How Income Inequality Might Lead Students to Drop Out of High School

Drop-Out Rates Caused by Income Inequality?

Slate's Jordan Weissmann writes on a new study showing that boys from low-socioeconomic-status families are more likely to drop out in states with larger gaps between the poor and the middle class

by Slate, June 17, 2014

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How Income Inequality Might Lead Students to Drop Out of High School

How Income Inequality Might Lead Students to Drop Out of High School

New study shows that high school drop-out rates might be affected by income inequality. 

Like teen girls who give birth, Kearney and Levine suggest that when boys see middle-class life as a distant possibility, they become discouraged and give up on school. While a little bit of inequality might motivate some students to study harder, a lot of it might kill their motivation entirely. Or, as the researchers put it a bit more technically, “a greater gap between the bottom and the middle of the income distribution might lead to a heightened sense of economic marginalization such that an adolescent at the bottom of the income distribution does not see much value in investing in his/her human capital.”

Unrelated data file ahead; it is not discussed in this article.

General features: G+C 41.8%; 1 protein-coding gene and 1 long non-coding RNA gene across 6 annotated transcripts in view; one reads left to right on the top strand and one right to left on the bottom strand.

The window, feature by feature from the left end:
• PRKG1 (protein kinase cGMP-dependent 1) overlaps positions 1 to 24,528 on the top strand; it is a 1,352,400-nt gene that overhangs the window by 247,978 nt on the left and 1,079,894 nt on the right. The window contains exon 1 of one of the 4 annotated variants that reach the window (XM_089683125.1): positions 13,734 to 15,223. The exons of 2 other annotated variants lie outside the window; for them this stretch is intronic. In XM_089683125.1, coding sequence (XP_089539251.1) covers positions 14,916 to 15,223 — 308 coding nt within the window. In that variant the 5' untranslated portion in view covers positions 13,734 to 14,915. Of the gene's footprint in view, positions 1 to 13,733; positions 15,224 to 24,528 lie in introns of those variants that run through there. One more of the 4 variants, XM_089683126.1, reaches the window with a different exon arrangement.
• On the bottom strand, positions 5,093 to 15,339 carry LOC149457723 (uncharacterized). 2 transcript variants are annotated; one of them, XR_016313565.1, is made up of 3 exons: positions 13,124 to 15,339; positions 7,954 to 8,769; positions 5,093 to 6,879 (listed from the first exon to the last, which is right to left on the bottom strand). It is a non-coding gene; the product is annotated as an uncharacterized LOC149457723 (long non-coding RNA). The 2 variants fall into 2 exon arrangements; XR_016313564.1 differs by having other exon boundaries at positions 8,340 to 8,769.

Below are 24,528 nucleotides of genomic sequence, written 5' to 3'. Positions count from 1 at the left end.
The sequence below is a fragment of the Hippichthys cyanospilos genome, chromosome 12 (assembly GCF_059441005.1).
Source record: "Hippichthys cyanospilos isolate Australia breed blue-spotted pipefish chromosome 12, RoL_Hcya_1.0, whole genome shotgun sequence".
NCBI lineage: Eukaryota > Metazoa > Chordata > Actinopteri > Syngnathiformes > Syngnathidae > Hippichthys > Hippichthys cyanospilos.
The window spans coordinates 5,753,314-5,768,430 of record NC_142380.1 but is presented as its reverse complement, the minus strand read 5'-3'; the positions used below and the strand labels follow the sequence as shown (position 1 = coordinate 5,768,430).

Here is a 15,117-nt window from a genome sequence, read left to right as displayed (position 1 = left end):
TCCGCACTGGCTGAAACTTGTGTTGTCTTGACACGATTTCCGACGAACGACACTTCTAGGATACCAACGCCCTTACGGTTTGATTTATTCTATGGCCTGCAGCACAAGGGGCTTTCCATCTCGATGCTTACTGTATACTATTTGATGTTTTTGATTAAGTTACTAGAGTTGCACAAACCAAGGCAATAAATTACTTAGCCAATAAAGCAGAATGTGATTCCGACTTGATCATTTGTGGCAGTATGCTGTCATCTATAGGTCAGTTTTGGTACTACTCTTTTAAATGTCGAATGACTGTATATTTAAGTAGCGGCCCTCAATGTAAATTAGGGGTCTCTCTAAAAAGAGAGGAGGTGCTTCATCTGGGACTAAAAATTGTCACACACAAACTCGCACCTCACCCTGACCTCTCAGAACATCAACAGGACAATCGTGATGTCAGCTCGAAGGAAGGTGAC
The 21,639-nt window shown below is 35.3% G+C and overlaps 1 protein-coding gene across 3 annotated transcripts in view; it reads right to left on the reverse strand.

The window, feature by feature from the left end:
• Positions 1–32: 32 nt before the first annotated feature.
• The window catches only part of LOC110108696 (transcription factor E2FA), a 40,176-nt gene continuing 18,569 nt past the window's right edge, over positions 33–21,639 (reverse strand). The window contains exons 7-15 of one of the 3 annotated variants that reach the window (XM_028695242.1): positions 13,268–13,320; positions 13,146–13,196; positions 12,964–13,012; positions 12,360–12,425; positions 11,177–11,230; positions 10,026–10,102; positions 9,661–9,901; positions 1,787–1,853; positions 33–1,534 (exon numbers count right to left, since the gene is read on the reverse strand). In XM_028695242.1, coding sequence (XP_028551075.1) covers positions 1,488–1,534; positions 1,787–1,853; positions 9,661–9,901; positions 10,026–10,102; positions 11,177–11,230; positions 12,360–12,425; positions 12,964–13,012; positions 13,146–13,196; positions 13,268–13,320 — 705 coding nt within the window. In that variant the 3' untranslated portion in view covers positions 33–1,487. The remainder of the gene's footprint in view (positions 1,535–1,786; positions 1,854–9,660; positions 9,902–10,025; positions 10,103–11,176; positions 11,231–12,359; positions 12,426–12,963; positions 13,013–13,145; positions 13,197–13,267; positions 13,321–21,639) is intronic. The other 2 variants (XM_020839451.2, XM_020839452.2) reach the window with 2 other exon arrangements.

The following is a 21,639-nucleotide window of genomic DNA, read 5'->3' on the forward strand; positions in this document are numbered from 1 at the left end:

Kearney and Levine aren't offering definitive proof that "economic despair" is driving down graduation rates, nor do they claim to. Rather, they're offering a compelling explanation for a phenomenon that doesn't seem to be explained especially well by other data, and one that fits pretty well with common sense.

 
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